"It's this idea of the future that never happened," Maxfield explains, seated on a couch in the Santa Rosa design studio Ray Modern. "It's this Jules Vernian vision based on the technologies that they had at the time, which were primarily steam-powered, and this idea that we'd go into the space age with steam-powered vehicles and that we'd be floating around with steam-powered jet packs like in Chitty Chitty Bang Bang. Then, of course, history and technology took a different turn to fossil fuels and gasoline and diesel, and steam power got left behind, so that idea of the future that never happened is what we're going after, that antiquated idea of the space race."
With recent coverage in the New York Times, a magazine just launched to serve enthusiasts and an "Anachrotechnofestishism" art exhibit currently on in Seattle celebrating the movement, steampunk is, well, gathering steam.
Maxfield and Handcar Regatta cofounder Ty Jones, owner of Ray Modern, like the elasticity of steampunk's look and ethos. It's family-friendly (think adorable ragamuffins in newsboy hats), it's creative (hand-hammered copper laptop covers), it's silly (modern-day snake-oil salesmen replete with jugglers) and it's trendy (girls in corsets). Inventing Dr. Kitty's overblown tale as a backdrop to their very unusual festival was just among the pleasures.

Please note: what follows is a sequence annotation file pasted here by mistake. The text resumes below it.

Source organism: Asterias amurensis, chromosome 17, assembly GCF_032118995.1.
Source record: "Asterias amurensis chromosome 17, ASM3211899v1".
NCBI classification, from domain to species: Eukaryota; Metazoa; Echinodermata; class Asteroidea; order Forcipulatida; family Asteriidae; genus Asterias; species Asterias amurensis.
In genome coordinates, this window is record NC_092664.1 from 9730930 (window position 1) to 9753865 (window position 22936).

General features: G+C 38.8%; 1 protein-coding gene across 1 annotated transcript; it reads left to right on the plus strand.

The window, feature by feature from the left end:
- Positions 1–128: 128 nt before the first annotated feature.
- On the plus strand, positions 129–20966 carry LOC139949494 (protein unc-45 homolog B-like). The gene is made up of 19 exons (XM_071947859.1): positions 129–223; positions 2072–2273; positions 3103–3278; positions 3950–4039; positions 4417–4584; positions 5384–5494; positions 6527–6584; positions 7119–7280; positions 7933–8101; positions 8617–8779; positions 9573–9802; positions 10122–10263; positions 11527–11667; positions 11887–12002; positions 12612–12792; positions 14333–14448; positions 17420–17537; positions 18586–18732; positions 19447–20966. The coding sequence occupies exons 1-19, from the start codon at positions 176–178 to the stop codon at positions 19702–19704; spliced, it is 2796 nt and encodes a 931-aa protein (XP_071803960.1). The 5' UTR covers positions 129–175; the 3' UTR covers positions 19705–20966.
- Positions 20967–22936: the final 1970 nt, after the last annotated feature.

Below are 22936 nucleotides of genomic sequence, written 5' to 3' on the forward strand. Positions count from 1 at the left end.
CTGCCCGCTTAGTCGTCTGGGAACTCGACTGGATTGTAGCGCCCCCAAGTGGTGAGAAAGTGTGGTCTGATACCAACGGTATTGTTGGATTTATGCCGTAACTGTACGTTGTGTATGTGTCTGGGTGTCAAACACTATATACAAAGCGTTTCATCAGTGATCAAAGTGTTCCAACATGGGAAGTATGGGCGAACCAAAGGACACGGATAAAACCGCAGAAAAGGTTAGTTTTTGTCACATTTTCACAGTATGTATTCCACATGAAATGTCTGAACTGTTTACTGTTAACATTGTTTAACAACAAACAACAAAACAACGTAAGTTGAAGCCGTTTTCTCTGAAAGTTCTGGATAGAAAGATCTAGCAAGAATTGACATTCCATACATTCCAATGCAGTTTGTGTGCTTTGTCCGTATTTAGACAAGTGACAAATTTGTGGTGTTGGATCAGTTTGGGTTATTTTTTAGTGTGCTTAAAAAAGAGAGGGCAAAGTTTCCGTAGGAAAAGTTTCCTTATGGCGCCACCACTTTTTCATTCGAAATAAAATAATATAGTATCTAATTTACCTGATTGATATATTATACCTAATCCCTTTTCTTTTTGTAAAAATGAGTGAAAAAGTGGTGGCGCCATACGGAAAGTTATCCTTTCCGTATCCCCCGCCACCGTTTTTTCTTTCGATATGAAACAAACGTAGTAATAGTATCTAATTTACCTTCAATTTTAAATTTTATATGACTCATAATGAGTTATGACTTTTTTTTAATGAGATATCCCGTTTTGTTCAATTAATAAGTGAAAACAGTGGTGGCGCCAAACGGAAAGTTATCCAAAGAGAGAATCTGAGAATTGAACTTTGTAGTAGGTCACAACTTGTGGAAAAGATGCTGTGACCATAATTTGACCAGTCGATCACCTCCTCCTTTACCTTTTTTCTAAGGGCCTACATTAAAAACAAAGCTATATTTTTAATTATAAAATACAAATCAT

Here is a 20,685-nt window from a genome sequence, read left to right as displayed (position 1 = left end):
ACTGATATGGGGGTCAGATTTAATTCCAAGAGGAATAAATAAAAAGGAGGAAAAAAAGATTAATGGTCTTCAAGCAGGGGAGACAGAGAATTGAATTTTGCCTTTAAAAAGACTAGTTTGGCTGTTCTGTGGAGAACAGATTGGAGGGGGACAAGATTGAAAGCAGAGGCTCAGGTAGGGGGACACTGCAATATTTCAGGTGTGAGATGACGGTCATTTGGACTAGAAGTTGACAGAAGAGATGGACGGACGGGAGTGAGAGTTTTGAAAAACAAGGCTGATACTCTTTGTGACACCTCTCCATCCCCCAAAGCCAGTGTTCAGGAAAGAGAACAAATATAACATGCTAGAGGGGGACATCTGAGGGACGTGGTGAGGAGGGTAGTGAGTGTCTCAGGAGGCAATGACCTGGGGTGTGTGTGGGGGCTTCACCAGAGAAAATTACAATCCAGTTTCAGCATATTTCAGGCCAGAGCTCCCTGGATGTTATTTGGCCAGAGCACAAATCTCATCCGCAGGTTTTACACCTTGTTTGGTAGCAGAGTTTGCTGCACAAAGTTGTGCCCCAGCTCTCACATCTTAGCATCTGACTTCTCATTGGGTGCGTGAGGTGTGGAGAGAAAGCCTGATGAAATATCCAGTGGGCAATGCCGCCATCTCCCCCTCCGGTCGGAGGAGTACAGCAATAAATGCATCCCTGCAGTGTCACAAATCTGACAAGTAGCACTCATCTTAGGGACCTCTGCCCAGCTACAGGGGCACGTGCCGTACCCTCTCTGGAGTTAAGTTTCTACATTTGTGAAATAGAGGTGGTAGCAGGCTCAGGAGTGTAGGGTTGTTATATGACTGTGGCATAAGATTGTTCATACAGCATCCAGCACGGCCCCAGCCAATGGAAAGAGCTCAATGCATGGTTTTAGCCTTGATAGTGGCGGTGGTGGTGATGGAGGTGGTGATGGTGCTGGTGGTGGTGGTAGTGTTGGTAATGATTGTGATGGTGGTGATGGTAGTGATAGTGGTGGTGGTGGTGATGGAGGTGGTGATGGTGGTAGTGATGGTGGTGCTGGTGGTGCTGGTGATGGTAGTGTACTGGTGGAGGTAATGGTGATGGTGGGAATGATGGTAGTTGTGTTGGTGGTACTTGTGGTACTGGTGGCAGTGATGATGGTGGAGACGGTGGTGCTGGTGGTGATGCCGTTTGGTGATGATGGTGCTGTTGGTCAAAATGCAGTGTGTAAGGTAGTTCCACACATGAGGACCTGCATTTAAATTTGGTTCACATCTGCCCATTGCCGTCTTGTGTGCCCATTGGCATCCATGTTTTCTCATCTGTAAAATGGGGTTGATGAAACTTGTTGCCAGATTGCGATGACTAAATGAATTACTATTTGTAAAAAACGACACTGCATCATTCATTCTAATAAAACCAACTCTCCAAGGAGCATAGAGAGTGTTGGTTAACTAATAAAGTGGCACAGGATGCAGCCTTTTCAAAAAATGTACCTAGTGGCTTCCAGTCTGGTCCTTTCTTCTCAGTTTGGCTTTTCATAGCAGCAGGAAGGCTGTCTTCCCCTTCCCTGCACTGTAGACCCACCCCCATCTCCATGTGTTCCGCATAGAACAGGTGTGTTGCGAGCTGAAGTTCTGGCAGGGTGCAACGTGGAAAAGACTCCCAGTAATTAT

While most of us can conjure a handcar—wasn't that what George Clooney spent so much time pumping down the railroad tracks in O Brother, Where Art Thou?—the word "regatta" may throw visitors for a loop. That's the intention.
"You're supposed to be slightly uncomfortable, slightly off-kilter," Jones smiles, joining Maxfield on his couch. "Regatta" in this instance has nothing to do with boats and everything to do with the train tracks that have sat essentially unused in downtown Santa Rosa for decades. "Having a lot of people out in the streets in Railroad Square, using the SMART site where everyone has been waiting on pins and needles for years for something to happen—why do we have to wait for the developers?" Maxfield asks rhetorically. "All the people who are going to make it lively and wonderful are already here, so let's use that space instead of just letting it become a garbage dump."